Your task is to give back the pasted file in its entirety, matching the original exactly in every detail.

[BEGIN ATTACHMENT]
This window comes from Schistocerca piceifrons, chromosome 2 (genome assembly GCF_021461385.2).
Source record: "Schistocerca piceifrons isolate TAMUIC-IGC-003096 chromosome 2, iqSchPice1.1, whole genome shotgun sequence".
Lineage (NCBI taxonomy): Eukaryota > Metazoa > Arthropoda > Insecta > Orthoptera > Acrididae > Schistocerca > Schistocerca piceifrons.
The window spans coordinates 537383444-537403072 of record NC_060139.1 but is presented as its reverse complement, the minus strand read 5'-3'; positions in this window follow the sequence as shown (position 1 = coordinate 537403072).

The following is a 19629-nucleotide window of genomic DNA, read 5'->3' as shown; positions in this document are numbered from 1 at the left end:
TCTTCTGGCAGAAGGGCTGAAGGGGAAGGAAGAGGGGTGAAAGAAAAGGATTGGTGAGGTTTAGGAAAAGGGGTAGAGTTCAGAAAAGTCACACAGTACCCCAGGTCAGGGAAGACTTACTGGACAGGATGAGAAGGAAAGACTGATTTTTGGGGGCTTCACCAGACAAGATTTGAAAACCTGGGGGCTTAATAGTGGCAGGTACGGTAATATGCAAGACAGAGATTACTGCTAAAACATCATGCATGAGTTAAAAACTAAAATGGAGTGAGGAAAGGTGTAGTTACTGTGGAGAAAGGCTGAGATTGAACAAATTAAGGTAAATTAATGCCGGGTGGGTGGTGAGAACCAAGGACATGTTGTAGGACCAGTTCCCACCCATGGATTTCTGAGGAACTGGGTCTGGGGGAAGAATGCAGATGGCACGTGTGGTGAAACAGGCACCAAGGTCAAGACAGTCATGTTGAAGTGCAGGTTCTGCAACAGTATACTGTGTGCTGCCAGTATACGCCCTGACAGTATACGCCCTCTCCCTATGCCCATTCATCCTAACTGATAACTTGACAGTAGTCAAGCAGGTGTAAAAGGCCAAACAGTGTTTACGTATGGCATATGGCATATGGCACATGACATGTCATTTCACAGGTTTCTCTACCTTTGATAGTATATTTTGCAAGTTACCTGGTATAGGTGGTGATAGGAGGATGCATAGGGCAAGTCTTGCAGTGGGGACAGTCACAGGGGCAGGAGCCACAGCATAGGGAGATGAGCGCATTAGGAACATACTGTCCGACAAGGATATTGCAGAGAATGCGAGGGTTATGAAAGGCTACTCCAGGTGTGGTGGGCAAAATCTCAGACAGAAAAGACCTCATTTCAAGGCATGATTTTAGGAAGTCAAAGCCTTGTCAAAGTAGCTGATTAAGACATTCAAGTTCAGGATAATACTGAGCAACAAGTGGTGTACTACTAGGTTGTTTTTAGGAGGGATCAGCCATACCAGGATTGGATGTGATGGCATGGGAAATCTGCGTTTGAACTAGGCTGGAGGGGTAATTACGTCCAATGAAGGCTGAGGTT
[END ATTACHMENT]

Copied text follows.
This window comes from Schistocerca piceifrons, chromosome 2 (genome assembly GCF_021461385.2).
Source record: "Schistocerca piceifrons isolate TAMUIC-IGC-003096 chromosome 2, iqSchPice1.1, whole genome shotgun sequence".
Lineage (NCBI taxonomy): Eukaryota > Metazoa > Arthropoda > Insecta > Orthoptera > Acrididae > Schistocerca > Schistocerca piceifrons.
The window spans coordinates 537383444-537403072 of record NC_060139.1 but is presented as its reverse complement, the minus strand read 5'-3'; positions in this window follow the sequence as shown (position 1 = coordinate 537403072).

The following is a 19629-nucleotide window of genomic DNA, read 5'->3' as shown; positions in this document are numbered from 1 at the left end:
TCTTCTGGCAGAAGGGCTGAAGGGGAAGGAAGAGGGGTGAAAGAAAAGGATTGGTGAGGTTTAGGAAAAGGGGTAGAGTTCAGAAAAGTCACACAGTACCCCAGGTCAGGGAAGACTTACTGGACAGGATGAGAAGGAAAGACTGATTTTTGGGGGCTTCACCAGACAAGATTTGAAAACCTGGGGGCTTAATAGTGGCAGGTACGGTAATATGCAAGACAGAGATTACTGCTAAAACATCATGCATGAGTTAAAAACTAAAATGGAGTGAGGAAAGGTGTAGTTACTGTGGAGAAAGGCTGAGATTGAACAAATTAAGGTAAATTAATGCCGGGTGGGTGGTGAGAACCAAGGACATGTTGTAGGACCAGTTCCCACCCATGGATTTCTGAGGAACTGGGTCTGGGGGAAGAATGCAGATGGCACGTGTGGTGAAACAGGCACCAAGGTCAAGACAGTCATGTTGAAGTGCAGGTTCTGCAACAGTATACTGTGTGCTGCCAGTATACGCCCTGACAGTATACGCCCTCTCCCTATGCCCATTCATCCTAACTGATAACTTGACAGTAGTCAAGCAGGTGTAAAAGGCCAAACAGTGTTTACGTATGGCATATGGCATATGGCACATGACATGTCATTTCACAGGTTTCTCTACCTTTGATAGTATATTTTGCAAGTTACCTGGTATAGGTGGTGATAGGAGGATGCATAGGGCAAGTCTTGCAGTGGGGACAGTCACAGGGGCAGGAGCCACAGCATAGGGAGATGAGCGCATTAGGAACATACTGTCCGACAAGGATATTGCAGAGAATGCGAGGGTTATGAAAGGCTACTCCAGGTGTGGTGGGCAAAATCTCAGACAGAAAAGACCTCATTTCAAGGCATGATTTTAGGAAGTCAAAGCCTTGTCAAAGTAGCTGATTAAGACATTCAAGTTCAGGATAATACTGAGCAACAAGTGGTGTACTACTAGGTTGTTTTTAGGAGGGATCAGCCATACCAGGATTGGATGTGATGGCATGGGAAATCTGCGTTTGAACTAGGCTGGAGGGGTAATTACGTCCAATGAAGGCTGAGGTT